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Divorce Archives

How to handle parental alienation syndrome

One unfortunate side effect of getting a divorce is parental alienation syndrome. This is the name for a situation in which one parent attempts to turn a child against the other. There are a number of indicators of parental alienation syndrome that Texas residents should understand.

Financial matters can be major concerns during divorce

Spouses in Texas dealing with the end of a marriage may be beset by emotional concerns; however, financial concerns and questions can loom just as large for people heading toward divorce. This is especially true as a growing number of couples opt for divorce at older ages with potential impact on the retirement and savings plans of both spouses. Since the 1990s, divorce rates for people over 40 in the United States have risen; for those over 50, the rates have doubled.

Staying together unhappily versus ending the marriage

Couples with young children may have to think about more than which spouse keeps the house and the cars when they begin to contemplate getting divorced. Many Texas couples choose to stay together for the sake of their children. However, in some cases, it's better for the children if the parents end the marriage and move on. However, there are a few things for parents to consider.

Why divorce happens

The Centers for Disease Control and Prevention reports that 22 percent of couples in Texas and the rest of the nation who have been married for five years will undergo some type of marital disruption. For marriages that have lasted for at least two decades, the percentage of marriages that will end jumps to 53 percent. For the couples who get divorced, the primary reasons they choose to do so seem to be prevalent among divorced couples.

Factors that make a couple more likely to divorce

Although many Texas couples fight to keep a failed marriage going, some end up deciding that it is time to get a divorce and move on. Some couples that end up splitting up regardless of the work they put in may be interested to learn that certain factors may have played a role in the marriage coming to an end.

Divorce alters tax filing status and deductions

When Texas couples get divorced, issues in their past likely held their attention, but a divorce entails planning a new financial life going forward. People who are divorced by the last day of the year will not be able to file taxes for that year under a married status. They will file as a single person or as head of household depending on the presence of children or other dependents. The change of filing status alters tax brackets and often eliminates deductions that were available while they were married.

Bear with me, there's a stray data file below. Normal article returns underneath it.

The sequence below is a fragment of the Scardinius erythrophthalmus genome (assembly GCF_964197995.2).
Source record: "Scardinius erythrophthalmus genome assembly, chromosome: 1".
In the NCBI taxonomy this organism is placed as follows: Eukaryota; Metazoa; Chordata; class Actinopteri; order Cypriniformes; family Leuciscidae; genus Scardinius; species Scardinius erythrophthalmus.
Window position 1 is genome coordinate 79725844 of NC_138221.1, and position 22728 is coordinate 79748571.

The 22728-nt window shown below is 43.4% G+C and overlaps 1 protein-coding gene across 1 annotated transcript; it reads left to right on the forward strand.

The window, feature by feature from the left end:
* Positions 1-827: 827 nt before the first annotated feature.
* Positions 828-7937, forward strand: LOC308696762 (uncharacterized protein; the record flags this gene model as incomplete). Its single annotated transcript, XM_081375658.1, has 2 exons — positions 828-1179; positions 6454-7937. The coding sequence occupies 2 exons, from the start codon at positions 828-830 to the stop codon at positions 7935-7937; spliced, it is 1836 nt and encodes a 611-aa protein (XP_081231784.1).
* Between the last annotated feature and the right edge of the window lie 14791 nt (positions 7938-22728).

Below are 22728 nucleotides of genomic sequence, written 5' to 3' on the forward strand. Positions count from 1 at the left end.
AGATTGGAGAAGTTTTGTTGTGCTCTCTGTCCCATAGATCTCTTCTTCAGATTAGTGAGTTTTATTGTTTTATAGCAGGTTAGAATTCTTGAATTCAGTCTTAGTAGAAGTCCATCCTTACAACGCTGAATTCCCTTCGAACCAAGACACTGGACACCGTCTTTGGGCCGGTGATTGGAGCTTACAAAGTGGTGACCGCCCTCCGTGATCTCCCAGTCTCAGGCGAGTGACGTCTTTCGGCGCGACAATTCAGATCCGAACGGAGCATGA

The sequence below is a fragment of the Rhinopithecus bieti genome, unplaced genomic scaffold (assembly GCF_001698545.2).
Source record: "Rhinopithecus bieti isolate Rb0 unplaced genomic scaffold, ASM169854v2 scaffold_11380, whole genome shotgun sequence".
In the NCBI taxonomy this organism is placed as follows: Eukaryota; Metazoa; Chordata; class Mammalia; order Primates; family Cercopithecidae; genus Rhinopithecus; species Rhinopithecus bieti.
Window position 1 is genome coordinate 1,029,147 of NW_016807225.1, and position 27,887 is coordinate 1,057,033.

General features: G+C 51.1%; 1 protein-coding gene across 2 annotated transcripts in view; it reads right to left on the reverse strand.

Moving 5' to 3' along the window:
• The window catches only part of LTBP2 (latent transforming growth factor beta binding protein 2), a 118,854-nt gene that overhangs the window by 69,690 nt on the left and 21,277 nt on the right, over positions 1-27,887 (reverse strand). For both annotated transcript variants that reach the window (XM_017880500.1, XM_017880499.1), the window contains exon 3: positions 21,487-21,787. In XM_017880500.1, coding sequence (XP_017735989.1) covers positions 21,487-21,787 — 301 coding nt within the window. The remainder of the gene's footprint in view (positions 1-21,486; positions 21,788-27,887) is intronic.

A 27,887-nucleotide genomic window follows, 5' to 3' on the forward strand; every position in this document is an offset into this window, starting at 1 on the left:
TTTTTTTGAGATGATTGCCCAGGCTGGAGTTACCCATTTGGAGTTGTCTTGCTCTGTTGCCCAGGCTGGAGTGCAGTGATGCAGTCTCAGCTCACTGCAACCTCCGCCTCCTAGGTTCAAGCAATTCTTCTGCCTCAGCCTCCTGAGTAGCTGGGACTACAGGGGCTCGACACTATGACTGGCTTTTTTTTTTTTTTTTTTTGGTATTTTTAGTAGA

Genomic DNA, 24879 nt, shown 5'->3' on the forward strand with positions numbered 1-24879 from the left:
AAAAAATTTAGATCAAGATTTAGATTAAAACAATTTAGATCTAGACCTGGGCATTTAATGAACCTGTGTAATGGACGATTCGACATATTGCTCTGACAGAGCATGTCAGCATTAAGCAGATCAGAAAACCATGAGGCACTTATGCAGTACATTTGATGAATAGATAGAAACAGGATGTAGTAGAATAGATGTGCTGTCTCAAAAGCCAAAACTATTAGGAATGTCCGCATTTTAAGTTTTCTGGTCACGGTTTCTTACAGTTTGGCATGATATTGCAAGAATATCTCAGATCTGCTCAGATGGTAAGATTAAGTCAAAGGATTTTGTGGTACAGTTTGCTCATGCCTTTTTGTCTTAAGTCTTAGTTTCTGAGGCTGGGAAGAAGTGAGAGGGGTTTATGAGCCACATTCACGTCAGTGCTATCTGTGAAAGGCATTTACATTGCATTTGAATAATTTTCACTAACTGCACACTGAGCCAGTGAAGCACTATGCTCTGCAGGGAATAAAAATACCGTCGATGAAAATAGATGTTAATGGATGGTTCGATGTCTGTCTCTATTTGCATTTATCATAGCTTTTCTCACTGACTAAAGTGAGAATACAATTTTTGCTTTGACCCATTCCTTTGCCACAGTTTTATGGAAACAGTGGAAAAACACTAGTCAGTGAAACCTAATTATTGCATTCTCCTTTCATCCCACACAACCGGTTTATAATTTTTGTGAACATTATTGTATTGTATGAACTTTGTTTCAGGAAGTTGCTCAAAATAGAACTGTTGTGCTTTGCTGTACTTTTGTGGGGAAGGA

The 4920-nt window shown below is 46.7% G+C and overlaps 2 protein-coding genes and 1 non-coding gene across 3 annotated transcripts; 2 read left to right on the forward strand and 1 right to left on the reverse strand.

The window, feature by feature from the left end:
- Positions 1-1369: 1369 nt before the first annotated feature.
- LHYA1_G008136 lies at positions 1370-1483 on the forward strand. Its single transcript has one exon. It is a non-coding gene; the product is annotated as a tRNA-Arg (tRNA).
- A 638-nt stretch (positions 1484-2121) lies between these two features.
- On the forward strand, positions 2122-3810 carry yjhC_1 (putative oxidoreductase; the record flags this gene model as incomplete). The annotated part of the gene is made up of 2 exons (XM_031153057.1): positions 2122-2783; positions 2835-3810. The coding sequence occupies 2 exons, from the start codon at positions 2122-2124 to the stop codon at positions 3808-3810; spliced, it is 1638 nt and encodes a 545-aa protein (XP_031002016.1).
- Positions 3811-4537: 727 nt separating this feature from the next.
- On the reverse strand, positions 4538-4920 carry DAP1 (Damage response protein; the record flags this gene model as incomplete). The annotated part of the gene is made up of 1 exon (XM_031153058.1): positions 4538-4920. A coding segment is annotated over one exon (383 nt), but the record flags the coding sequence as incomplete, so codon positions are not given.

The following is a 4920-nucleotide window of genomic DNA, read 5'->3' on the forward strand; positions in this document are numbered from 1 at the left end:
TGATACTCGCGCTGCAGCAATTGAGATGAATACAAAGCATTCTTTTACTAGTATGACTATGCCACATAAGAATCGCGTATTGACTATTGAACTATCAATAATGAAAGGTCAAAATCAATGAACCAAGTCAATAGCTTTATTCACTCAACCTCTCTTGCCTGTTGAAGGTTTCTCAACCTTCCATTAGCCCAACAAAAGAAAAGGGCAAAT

Common financial mistakes in a divorce

When Texas couples get a divorce, there are a number of errors they should avoid during property division. One is keeping the family home. While this can feel like a way to get some stability during an unstable time, the upkeep on a single income may be unsustainable.

Correlation found between some jobs, divorce rate

Texas bartenders, flight attendants and casino workers may be more likely to get a divorce than people in professions such as actuary or physician. A survey presented by FlowingData drawing on data from the 2015 American Community Survey found that while actuaries had a divorce rate lower than 20 percent and that of physicians was just above 20 percent, the divorce rate for bartenders and gaming managers was higher than 50 percent. Overall, occupations that focused on science and math tended to have considerably lower divorce rates than the 2015 average of 35 percent while those in jobs that dealt with transportation or night life had higher ones.

Social Security benefits after divorce

Many Texas divorces affect the Social Security benefits of one or both parties. Social Security tends to be an asset that is not as often thought about as more tangible benefits like real property or investments. Even so, understanding the impact a divorce has on Social Security is a vital part of post-divorce financial planning, especially for those over the age of 62.

Millennials and prenuptial agreements

Millennials in Texas and other parts of the country are moving on with their lives, getting jobs, getting married, and having kids. Like all couples who get married, they hope that their union will last a lifetime. However, many are also realistic and are more inclined than their grandparents and parents to have a prenuptial agreement.